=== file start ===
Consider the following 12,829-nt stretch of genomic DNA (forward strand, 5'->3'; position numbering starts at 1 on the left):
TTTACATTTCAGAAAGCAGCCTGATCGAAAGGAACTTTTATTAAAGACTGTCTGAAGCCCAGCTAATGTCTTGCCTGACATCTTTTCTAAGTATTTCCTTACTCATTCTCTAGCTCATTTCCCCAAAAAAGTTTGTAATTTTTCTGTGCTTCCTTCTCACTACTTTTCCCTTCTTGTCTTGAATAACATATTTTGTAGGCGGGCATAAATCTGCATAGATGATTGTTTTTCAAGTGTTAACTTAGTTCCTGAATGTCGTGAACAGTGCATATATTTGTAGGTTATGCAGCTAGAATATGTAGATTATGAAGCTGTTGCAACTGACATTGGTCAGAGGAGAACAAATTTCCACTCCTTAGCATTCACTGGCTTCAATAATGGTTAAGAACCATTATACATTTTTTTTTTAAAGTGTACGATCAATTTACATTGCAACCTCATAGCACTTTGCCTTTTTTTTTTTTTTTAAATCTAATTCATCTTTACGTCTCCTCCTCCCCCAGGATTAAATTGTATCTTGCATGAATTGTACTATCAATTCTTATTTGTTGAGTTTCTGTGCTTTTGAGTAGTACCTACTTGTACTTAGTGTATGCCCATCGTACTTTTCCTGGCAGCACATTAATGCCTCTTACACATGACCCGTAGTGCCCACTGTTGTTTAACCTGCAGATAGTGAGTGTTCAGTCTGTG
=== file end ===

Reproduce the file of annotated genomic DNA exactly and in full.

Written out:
Consider the following 12,829-nt stretch of genomic DNA (forward strand, 5'->3'; position numbering starts at 1 on the left):
TTTACATTTCAGAAAGCAGCCTGATCGAAAGGAACTTTTATTAAAGACTGTCTGAAGCCCAGCTAATGTCTTGCCTGACATCTTTTCTAAGTATTTCCTTACTCATTCTCTAGCTCATTTCCCCAAAAAAGTTTGTAATTTTTCTGTGCTTCCTTCTCACTACTTTTCCCTTCTTGTCTTGAATAACATATTTTGTAGGCGGGCATAAATCTGCATAGATGATTGTTTTTCAAGTGTTAACTTAGTTCCTGAATGTCGTGAACAGTGCATATATTTGTAGGTTATGCAGCTAGAATATGTAGATTATGAAGCTGTTGCAACTGACATTGGTCAGAGGAGAACAAATTTCCACTCCTTAGCATTCACTGGCTTCAATAATGGTTAAGAACCATTATACATTTTTTTTTTAAAGTGTACGATCAATTTACATTGCAACCTCATAGCACTTTGCCTTTTTTTTTTTTTTTAAATCTAATTCATCTTTACGTCTCCTCCTCCCCCAGGATTAAATTGTATCTTGCATGAATTGTACTATCAATTCTTATTTGTTGAGTTTCTGTGCTTTTGAGTAGTACCTACTTGTACTTAGTGTATGCCCATCGTACTTTTCCTGGCAGCACATTAATGCCTCTTACACATGACCCGTAGTGCCCACTGTTGTTTAACCTGCAGATAGTGAGTGTTCAGTCTGTG